Atlanta Film Festival
Browse the Atlanta Film Festival schedule as well as recommendations. CL's critics & readers weigh in on the definitive guide to the event.
Last year, the Atlanta Film Festival programmed such films that won national acclaim, including the Mr. Rogers documentary Won’t You Be My Neighbor?, the drama Blindspotting with Daveed Diggs, and critically beloved Eighth Grade.
One of this year’s highlights promises to be the April 5 opening night presentation of The Farewell, a drama starring Awkwafina that was a hit at this year’s Sundance Film Festival. Writer/director Lulu Wang will be in attendance. The ATLFF’s closing night production, Them That Follow, looks at a community of Appalachian snake handlers and stars newly-minted Oscar winner Olivia Colman opposite “Justified”’s Walton Goggins. Goggins had an early career breakthrough starring in the Oscar-winning short film “The Accountant,” which first played at the ATLFF and remains one of the best films ever made about the South.
This year, the 43rd festival drew from a record-breaking 8,400 submissions to present 31 features and almost 100 short films from April 4 through14. The ATLFF estimates that 20 percent of the productions have Georgia connections, either coming from native Georgian filmmakers or being filmed in the state. While the festival screens documentaries and narrative features from around the world, it also conveys the many facets of the expanding local motion picture industry.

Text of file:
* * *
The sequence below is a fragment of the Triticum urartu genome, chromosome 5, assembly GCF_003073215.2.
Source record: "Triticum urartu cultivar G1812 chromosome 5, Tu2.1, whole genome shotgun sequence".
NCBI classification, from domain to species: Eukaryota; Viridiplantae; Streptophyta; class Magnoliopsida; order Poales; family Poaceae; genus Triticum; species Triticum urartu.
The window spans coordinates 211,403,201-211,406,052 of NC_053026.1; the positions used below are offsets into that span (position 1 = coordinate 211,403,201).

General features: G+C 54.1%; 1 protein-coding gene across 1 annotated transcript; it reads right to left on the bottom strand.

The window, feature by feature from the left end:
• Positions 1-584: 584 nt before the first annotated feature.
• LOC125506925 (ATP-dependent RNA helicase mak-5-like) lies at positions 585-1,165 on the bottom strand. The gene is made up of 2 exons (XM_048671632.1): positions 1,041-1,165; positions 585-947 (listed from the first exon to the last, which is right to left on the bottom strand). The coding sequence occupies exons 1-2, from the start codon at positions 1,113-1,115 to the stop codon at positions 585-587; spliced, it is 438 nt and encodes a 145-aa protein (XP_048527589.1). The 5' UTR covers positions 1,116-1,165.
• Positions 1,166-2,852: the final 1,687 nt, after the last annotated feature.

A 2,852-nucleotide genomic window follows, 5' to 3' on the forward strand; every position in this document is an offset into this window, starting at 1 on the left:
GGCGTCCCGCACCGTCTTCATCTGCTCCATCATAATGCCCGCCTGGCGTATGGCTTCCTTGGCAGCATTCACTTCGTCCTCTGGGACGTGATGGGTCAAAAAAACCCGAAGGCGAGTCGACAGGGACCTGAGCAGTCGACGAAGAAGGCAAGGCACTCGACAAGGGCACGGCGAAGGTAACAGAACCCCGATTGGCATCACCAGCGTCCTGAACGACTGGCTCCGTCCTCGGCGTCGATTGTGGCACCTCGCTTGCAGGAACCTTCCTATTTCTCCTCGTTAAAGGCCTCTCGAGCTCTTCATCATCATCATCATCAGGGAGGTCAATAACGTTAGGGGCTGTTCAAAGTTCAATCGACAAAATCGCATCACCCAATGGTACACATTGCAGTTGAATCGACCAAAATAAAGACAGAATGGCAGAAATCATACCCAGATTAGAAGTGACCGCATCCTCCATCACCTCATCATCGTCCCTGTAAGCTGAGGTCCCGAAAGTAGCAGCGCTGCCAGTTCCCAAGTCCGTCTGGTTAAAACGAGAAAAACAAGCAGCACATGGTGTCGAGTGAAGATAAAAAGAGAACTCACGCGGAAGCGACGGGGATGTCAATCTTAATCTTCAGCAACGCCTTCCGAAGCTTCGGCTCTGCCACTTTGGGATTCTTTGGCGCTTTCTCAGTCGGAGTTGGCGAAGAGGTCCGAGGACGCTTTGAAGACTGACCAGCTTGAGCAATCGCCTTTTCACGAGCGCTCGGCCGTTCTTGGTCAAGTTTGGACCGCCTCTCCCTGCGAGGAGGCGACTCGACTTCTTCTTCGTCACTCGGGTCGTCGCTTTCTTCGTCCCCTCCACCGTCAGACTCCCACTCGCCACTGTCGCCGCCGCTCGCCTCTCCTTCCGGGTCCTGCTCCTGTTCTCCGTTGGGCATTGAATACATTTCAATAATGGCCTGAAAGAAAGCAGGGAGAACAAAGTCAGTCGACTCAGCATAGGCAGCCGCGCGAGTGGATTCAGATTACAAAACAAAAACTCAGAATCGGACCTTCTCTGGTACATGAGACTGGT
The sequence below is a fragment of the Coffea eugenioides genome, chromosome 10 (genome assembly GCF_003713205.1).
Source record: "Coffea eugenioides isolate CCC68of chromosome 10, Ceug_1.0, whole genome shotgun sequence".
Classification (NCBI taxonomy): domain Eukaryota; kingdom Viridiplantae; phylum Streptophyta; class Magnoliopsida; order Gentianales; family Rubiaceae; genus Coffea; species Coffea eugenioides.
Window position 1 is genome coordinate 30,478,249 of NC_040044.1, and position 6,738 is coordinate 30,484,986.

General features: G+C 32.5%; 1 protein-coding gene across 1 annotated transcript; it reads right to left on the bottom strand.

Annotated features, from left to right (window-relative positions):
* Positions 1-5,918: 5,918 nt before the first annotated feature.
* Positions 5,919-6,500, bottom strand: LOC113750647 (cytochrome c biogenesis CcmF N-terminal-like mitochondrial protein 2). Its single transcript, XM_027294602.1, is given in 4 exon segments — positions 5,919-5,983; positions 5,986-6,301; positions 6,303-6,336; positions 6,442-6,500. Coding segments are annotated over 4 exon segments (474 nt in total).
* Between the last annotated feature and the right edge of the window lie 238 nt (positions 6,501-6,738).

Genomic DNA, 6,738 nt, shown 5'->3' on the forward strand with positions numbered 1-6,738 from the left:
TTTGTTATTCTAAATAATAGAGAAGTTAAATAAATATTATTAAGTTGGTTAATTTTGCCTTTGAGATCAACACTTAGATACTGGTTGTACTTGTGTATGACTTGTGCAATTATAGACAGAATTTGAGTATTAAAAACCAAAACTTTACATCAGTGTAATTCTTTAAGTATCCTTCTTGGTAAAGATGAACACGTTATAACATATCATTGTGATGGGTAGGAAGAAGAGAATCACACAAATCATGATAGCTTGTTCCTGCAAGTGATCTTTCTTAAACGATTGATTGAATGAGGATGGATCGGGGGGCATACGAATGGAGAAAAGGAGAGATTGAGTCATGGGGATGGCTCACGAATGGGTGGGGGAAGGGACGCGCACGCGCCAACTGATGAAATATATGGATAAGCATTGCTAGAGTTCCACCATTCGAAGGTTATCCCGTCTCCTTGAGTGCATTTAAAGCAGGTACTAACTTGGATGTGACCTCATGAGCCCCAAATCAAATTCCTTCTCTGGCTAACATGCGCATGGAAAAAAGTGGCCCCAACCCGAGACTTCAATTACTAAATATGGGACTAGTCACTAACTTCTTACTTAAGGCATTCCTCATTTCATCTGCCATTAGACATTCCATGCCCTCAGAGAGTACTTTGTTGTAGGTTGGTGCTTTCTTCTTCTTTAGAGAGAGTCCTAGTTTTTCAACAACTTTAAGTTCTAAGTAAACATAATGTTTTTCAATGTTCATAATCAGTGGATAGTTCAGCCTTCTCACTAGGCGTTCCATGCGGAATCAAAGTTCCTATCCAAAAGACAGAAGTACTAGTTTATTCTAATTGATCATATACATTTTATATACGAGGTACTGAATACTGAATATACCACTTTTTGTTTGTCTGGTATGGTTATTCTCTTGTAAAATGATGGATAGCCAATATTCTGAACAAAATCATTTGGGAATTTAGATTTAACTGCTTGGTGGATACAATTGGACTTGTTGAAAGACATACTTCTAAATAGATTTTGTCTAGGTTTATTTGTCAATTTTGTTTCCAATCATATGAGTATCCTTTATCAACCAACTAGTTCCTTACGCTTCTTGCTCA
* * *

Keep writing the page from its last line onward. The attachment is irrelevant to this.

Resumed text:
One impressive local debut is Reckoning, by Ruckus and Lane Skye. The married filmmakers make the most of a limited budget in an Appalachian thriller with echoes of “Justified” and Winter’s Bone. Danielle Deadwyler gives a compelling performance as Lemon, a mother of a young boy, whose missing husband’s poor choices entangle her between two feuding families.
The surreal dark comedy Greener Grass, also filmed in Georgia, captures the sinister undertones of an even more harmless-looking location. Writer/directors Jocelyn DeBoer and Dawn Luebbe play a pair of soccer moms in an idyllic but creepy suburb where the adults all have braces and wear pastels, and everything operates under dream logic. At one point the wives chat at a party, kiss their respective spouses in uncomfortable close-ups, then stop and exclaim “Oops, wrong husbands!” and switch for the remainder of the film.
Jacqueline Olive’s powerful documentary Always in Season presents a scathing indictment of the legacy of American racism. In part, it offers an expose on the 2014 death of teenage Lennon Lacey, who was found hanging from a swing set near his home in Bladenboro, NC. The death was ruled a suicide despite the family and community’s belief that it was a lynching.
The shorts program, “It’s a Wonderful Day in the Neighborhood,” offers a kind of kaleidoscopic look at the diversity of styles and concerns in local filmmaking. As if in tune with Atlanta’s horror scene, Jared Callahan’s “Meat Eater” and Brian Lonano’s “Gwilliam’s Tips for Turning Tricks into Treats” have fun flipping grisly entertainment tropes upside down. Molly Coffee’s “Cracks” offers a snapshot of the punk scene in a dialogue-free character study about a young woman whose self-perception takes a blow after an assault.
Robyn Hicks’ “Nobody’s Darling,” unfolds as a lovely two-hander starring Caitlin Josephine Hargraves and P. David Miller, as a young hitchhiker and an older man who meet in a bar and make a deeper connection than anyone expects. And Lithonia High School serves as one of the backdrops of “dear, dreamer,” a short profile of YA author Jason Reynolds that celebrates the rhythms and possibilities of language.
Other local films include Pageant Material, a gay, Southern retelling of “Cinderella,” that was filmed in Georgia by director Jonothon Williams and culminates at a teen drag pageant in Atlanta. -Curt Holman-
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